I’m an application engineer at FIFTY2. Specifically speaking, I validate PreonLab as a whole, but as time went on, I have been focusing especially on the thermodynamics aspect of our software. For investigations on thermodynamics, I work mostly with my colleague Loïc, where we either run simulations against other CFD software and compare our results or we compare our simulation results directly with analytical solutions in order to judge how accurate we are and how to improve further. Also, I assist our development team to create new features for our software. This means that we discuss together possible new features and I together with the application engineering team give suggestions before the implementation of a feature.
Apart from that, I also work on general testing of PreonLab as well as on support tickets in order to help our customers get the best out of the software.
Yes, that’s right. So, I did my bachelor’s in mechanical engineering in India and then I joined Bosch also in India. Even though this was also a mechanical engineering profile, the field I was working in was not exactly what I’m doing right now. I was mostly into the part of management, more specifically, project management. So, I did not have any engineering tasks that I had to do directly, which is why it wasn’t that interesting for me. This pushed me to change my field of work and that’s when I decided to do a master’s in a more technical area and hence my decision to come to Germany.
For me, there was no plan as such, to move out of India. But my idea was to change just the field of my work. It was a bit difficult being in India to change a field that quickly. So the only option that I had back then was to do further studies, especially a master’s, but finally, I opted for higher education outside of India. I had more inclination towards Germany because I was already working in a German company and my bosses were all Germans and in fact, Bosch was providing free German courses too. Roughly within three months of my decision to quit my job, I decided that I was going to Germany. I immediately started applying to a few universities and then I got an admit in a matter of months.
Of course, leaving one’s family and friends is never easy, but still, I was really excited, to be frank, to go out of India and explore the possibilities out there. I believe that one should be open enough to explore the world and see what’s around to broaden one’s perspectives. And that’s what I did.
The course at the Friedrich-Alexander-University of Erlangen-Nürnberg for the master’s was called Computational Engineering. So, the focus was mainly on flow dynamics and thermodynamics. During that time, I did an internship and I also had a part-time job at Fraunhofer. At Fraunhofer, my main task was to devise and execute an algorithm for a coupled electro-thermal simulation for power devices.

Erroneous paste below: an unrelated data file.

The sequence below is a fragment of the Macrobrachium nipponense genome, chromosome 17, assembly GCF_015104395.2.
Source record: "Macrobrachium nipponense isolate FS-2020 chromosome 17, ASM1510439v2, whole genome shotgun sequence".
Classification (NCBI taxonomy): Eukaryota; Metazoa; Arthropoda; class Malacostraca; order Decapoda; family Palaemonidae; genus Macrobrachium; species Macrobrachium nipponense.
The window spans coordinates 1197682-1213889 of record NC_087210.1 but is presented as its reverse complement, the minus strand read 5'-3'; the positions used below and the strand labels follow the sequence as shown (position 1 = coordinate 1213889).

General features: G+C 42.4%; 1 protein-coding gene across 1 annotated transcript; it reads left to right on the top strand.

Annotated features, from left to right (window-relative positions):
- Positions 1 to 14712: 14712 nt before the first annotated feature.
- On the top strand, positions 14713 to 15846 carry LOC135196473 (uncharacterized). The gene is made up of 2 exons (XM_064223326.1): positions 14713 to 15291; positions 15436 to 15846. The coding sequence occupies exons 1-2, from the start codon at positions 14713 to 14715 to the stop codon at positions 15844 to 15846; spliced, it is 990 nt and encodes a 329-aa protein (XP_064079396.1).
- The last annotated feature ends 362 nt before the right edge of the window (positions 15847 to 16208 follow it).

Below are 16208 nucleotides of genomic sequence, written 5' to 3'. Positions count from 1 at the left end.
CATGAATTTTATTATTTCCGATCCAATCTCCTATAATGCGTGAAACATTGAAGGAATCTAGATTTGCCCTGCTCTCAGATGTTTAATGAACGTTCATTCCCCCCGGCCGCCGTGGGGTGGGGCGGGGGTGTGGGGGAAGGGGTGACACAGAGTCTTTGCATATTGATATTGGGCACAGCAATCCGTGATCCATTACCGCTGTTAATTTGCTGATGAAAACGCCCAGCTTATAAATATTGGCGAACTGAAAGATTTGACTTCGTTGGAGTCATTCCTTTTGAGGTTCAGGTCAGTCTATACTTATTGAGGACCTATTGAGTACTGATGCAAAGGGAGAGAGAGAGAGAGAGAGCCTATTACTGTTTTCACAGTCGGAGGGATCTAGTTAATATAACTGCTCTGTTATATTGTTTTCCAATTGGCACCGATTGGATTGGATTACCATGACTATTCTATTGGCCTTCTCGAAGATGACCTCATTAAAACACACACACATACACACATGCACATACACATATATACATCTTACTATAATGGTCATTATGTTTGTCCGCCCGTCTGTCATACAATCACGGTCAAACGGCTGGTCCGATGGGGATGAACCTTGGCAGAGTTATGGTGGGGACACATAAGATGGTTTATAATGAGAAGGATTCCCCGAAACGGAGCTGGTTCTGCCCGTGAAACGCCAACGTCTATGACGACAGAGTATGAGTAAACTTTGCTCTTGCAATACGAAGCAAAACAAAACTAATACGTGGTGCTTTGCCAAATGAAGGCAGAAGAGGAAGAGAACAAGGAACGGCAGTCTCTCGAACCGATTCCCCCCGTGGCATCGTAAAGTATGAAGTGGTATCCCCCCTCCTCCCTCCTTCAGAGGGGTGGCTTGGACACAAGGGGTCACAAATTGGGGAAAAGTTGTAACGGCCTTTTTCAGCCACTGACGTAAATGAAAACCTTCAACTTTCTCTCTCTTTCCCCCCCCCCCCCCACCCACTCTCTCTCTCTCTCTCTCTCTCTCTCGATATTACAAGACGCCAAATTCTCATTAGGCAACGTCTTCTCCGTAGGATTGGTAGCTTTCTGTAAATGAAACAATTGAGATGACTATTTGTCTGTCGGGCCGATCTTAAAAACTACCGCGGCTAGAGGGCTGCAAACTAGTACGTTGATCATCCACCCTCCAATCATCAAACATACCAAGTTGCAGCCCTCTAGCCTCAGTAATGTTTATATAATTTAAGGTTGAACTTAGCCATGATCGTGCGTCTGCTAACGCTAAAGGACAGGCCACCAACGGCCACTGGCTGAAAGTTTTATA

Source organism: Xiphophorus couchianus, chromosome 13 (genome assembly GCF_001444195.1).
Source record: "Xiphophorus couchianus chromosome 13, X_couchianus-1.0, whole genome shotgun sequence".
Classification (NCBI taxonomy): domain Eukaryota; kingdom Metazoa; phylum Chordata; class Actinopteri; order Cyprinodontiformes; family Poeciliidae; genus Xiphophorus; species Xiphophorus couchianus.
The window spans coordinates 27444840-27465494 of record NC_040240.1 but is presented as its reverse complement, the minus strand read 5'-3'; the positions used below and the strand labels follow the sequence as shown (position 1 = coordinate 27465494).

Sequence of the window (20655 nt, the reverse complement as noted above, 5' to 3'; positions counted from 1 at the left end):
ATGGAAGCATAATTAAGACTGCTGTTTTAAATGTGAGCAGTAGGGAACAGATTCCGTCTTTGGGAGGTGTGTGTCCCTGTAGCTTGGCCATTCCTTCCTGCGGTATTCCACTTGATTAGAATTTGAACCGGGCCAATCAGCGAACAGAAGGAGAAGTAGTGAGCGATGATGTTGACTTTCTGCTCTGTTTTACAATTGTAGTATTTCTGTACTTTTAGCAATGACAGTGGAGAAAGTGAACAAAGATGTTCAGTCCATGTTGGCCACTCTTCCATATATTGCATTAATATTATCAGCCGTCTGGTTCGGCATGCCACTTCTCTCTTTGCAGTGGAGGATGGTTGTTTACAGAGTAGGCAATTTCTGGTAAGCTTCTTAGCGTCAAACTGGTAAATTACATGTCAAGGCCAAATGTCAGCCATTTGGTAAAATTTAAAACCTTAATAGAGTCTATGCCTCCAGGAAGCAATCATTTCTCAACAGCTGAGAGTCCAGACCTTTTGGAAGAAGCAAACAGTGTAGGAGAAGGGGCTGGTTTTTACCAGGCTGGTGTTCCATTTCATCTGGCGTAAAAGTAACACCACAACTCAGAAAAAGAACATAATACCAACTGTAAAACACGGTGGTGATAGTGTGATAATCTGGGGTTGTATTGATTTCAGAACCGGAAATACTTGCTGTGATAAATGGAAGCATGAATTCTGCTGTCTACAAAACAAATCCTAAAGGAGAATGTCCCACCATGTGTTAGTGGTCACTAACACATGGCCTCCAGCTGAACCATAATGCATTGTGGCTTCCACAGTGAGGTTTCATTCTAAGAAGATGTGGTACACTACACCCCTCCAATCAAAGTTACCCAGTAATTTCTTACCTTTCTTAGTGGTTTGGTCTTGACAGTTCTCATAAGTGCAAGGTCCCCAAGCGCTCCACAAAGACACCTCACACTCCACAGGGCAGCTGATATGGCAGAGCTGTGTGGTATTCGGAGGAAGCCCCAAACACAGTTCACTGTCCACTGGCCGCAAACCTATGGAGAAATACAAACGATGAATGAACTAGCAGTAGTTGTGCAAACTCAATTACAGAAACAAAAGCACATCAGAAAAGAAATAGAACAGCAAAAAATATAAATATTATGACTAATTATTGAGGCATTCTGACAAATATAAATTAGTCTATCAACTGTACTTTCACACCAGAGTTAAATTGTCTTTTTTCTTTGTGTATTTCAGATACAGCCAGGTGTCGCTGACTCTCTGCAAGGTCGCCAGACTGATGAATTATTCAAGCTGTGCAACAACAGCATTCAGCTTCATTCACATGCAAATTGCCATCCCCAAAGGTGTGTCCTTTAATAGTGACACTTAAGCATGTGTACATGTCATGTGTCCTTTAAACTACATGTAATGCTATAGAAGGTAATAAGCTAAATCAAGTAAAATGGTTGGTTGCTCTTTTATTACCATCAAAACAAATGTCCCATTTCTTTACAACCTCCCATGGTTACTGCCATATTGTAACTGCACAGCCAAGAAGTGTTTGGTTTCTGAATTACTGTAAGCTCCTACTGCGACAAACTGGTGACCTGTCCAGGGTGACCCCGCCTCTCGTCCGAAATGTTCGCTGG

Furthermore, I had some interest in programming too. Since I was from a mechanical engineering background, I did not have much proficiency in coding initially. But the courses at the university provided a good mix of coding within a mechanical engineering framework, which was great for me. What this meant was that I wouldn’t be completely leaving mechanical engineering behind, and I would also be learning a bit of programming. Of course, I wouldn’t be a professional programmer either, but still, that was truly satisfying for me.
Looking for a job was quite a tedious process. That is when I really felt the need for the German language. I did take some German courses and started understanding the language quite well, but using the language in daily life was still a struggle. And also jobs were not that abundant. So I had to look for different opportunities. I looked for jobs, especially on LinkedIn, and then on a few job websites. It was through a post from a head hunter company on LinkedIn that I found out about FIFTY2 and the job posting.
Then, I had a conversation through them with Lisa and she arranged for a telephonic interview with Markus. That’s when it started. Timing-wise, I had finished my master’s in December 2019 and the interview was in February 2020, it was hardly two months in between, so in that regard everything went pretty well.
I wasn’t expecting this much fun, to be honest. When looking for a job, my idea, in the beginning, was to get into a company where I could enjoy doing the things that I want to do, and I think this is exactly the place where this becomes true. People are really chill and very supportive. Even if you text somebody now, asking “Hey do you have some time? I would like to have some opinion on something.”, they’ll immediately join and give you their suggestions and feedback. It’s really amazing here. I think part of this is because, even though we are consistently growing, we are still comparatively a small company. So I feel like here nobody restricts you from giving suggestions, and your opinions are given the worth it deserves. You could see visible changes in the company because of you.
This is nice to see, which I think wouldn’t be the case if you work in a big company where processes are already established. The same goes for the application engineering team, a vibrant and young team: everyone is very supportive, helpful, and cooperative. Without hesitation and further explanations, you can suddenly crack a bad joke and the whole team joins you in laughing out loud. I think it’s very rare to get such colleagues.
I love music. It has been something very special to me. It does not matter if I’m sad, happy, or angry, music always befits my mood. I did not know how to play any instruments until recently. Now I started learning the ukulele. I wish I could learn more instruments.
Besides that, I also like to travel a bit. Though I’m not a big-time traveler, whenever possible I like traveling to good places, especially to cities in and around Germany.